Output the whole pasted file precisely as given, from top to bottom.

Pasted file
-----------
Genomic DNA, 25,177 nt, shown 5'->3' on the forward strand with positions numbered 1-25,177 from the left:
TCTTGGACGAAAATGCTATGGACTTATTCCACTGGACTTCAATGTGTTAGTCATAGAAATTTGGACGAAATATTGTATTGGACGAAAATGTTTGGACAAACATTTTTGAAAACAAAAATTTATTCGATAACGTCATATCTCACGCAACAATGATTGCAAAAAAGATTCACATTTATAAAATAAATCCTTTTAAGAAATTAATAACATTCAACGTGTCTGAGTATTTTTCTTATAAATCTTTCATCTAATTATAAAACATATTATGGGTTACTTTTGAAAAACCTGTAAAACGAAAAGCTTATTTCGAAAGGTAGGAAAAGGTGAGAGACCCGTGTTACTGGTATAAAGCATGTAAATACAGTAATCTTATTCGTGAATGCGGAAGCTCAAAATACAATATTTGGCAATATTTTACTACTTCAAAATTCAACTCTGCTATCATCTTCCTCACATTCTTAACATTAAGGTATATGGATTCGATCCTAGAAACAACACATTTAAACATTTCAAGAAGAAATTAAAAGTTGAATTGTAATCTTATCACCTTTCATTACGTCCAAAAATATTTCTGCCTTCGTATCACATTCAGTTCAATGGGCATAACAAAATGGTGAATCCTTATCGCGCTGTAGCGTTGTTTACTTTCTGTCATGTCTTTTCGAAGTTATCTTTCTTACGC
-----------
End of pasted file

Genomic DNA, 25,177 nt, shown 5'->3' on the forward strand with positions numbered 1-25,177 from the left:
TCTTGGACGAAAATGCTATGGACTTATTCCACTGGACTTCAATGTGTTAGTCATAGAAATTTGGACGAAATATTGTATTGGACGAAAATGTTTGGACAAACATTTTTGAAAACAAAAATTTATTCGATAACGTCATATCTCACGCAACAATGATTGCAAAAAAGATTCACATTTATAAAATAAATCCTTTTAAGAAATTAATAACATTCAACGTGTCTGAGTATTTTTCTTATAAATCTTTCATCTAATTATAAAACATATTATGGGTTACTTTTGAAAAACCTGTAAAACGAAAAGCTTATTTCGAAAGGTAGGAAAAGGTGAGAGACCCGTGTTACTGGTATAAAGCATGTAAATACAGTAATCTTATTCGTGAATGCGGAAGCTCAAAATACAATATTTGGCAATATTTTACTACTTCAAAATTCAACTCTGCTATCATCTTCCTCACATTCTTAACATTAAGGTATATGGATTCGATCCTAGAAACAACACATTTAAACATTTCAAGAAGAAATTAAAAGTTGAATTGTAATCTTATCACCTTTCATTACGTCCAAAAATATTTCTGCCTTCGTATCACATTCAGTTCAATGGGCATAACAAAATGGTGAATCCTTATCGCGCTGTAGCGTTGTTTACTTTCTGTCATGTCTTTTCGAAGTTATCTTTCTTACGC